Connecting with Others While Working at Home
Working from home? There's a lot of perks! But there's also some downsides. Being alone all day can leave you feeling isolated from, well, everyone. We're not here to give you work productivity tips (trust us: that's not our thing). But what we can do is give you a few ideas on how to stay connected in general. With your friends, with your family, with your coworkers: it's all the same. Here are some ideas to beat the isolation and finish off that to-do list.
Rethink Your Commute: If you're working from home, you're not spending time in a car or on public transport twice a day. That's a good thing! Use that time to your advantage. Use it as a time to video call friends and family who are in a similar boat. Answer some texts. Maybe catch up on social media a bit if that feels good for you. And grab a glass of water! Keeping your hydration on a regular schedule will help you feel at your best, which is only going to help in staying connected.
Start a Book Club: Another good use for that lost commute time? Reading. Ask around and see if any of your coworkers are into the idea of a book club. Schedule a time to come together on a weekly or monthly basis over Zoom or Slack. You'll be better read, get to know your coworkers a little more, and have an excuse to get together regularly.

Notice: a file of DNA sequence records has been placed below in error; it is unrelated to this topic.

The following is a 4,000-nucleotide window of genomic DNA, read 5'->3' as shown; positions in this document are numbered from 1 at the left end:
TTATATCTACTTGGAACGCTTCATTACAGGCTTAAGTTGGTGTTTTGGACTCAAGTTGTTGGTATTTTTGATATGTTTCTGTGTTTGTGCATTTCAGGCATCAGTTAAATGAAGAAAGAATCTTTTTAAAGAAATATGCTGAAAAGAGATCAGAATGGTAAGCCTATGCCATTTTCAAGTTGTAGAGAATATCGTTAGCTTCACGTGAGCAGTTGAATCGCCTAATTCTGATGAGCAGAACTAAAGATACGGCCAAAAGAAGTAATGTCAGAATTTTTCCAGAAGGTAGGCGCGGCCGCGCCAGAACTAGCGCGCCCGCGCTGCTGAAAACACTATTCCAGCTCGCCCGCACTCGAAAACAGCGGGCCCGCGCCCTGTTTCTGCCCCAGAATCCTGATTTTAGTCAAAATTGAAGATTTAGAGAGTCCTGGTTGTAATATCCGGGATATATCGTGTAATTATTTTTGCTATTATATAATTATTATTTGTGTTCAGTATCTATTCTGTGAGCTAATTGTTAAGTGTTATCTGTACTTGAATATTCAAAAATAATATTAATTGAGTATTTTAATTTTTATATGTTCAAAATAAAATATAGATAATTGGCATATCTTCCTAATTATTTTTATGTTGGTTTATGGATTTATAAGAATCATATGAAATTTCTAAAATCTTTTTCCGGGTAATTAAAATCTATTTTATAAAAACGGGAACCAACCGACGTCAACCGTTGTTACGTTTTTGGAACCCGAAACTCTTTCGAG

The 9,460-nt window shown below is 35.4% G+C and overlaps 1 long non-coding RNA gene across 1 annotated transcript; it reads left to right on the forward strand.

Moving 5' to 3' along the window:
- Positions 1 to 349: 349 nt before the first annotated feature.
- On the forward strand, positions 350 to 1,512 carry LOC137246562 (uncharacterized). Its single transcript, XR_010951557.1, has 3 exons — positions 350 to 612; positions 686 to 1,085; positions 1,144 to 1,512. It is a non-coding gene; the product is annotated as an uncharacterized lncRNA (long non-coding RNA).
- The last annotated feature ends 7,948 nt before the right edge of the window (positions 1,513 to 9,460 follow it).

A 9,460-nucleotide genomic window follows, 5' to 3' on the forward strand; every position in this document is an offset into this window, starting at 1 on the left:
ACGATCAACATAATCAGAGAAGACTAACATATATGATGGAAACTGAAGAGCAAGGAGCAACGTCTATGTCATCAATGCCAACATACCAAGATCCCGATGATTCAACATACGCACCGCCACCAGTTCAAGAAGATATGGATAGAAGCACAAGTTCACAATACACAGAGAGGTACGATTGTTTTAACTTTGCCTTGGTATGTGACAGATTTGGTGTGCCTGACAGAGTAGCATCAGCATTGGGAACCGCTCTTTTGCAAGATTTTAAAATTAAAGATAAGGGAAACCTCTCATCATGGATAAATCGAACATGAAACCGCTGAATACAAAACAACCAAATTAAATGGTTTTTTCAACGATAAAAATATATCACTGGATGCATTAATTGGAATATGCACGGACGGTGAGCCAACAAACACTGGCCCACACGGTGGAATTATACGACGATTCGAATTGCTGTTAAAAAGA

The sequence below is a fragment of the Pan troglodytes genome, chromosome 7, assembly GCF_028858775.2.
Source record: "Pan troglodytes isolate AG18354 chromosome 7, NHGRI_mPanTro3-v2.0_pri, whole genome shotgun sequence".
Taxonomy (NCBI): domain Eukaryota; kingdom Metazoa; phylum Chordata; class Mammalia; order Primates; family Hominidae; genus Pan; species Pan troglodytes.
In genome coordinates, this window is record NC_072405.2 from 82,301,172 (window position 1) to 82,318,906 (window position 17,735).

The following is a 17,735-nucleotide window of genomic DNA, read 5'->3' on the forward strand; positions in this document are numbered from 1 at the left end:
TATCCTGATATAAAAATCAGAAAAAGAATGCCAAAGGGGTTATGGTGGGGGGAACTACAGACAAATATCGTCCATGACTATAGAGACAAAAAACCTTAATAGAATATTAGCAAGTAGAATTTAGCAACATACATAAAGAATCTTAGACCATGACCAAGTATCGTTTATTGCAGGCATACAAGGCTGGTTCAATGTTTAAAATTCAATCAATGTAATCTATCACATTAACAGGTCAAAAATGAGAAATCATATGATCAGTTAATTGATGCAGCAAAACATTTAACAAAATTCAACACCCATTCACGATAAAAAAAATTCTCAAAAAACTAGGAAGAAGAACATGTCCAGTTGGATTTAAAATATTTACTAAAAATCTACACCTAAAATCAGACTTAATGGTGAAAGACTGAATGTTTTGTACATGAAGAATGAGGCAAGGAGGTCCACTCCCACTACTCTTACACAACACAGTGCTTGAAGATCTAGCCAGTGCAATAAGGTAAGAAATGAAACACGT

Play a Game: Are office games kind of cheesy? Yes. Are we going to suggest you do it anyway? HECK yeah. They may be cheesy, but they're also fun. Virtual games give you a chance to get to know your coworkers in a different context. Try a trivia game (Water Cooler Trivia is a solid one to check out). Ask everyone to give a virtual tour of their homes, or to share a non-work related picture. It may feel a little unnatural at first, but remote games can be a great way to break the ice (and shake off feelings of isolation) once you give them a try.
Try a Virtual Coffee Break: There's no good way to simulate an office water cooler, but a virtual coffee break comes close. If your company culture allows it, make plans to take a break at the same time as a coworker. Grab some coffee, pop onto your favorite video meetup app, and decompress. Try it with different coworkers, or make it something special you share with your closest work friends.
Get Outside: You'd think sitting in front of a machine that connects you to everyone in the world would make you feel more, well, connected. Strangely, it never really works out that way. Make a point to get away from it every day. Walk outside. Wave to your neighbors. Look at the sun. Pet a dog. Reconnect with the "real world," and you'll find it easier to connect with others, both on and off screen.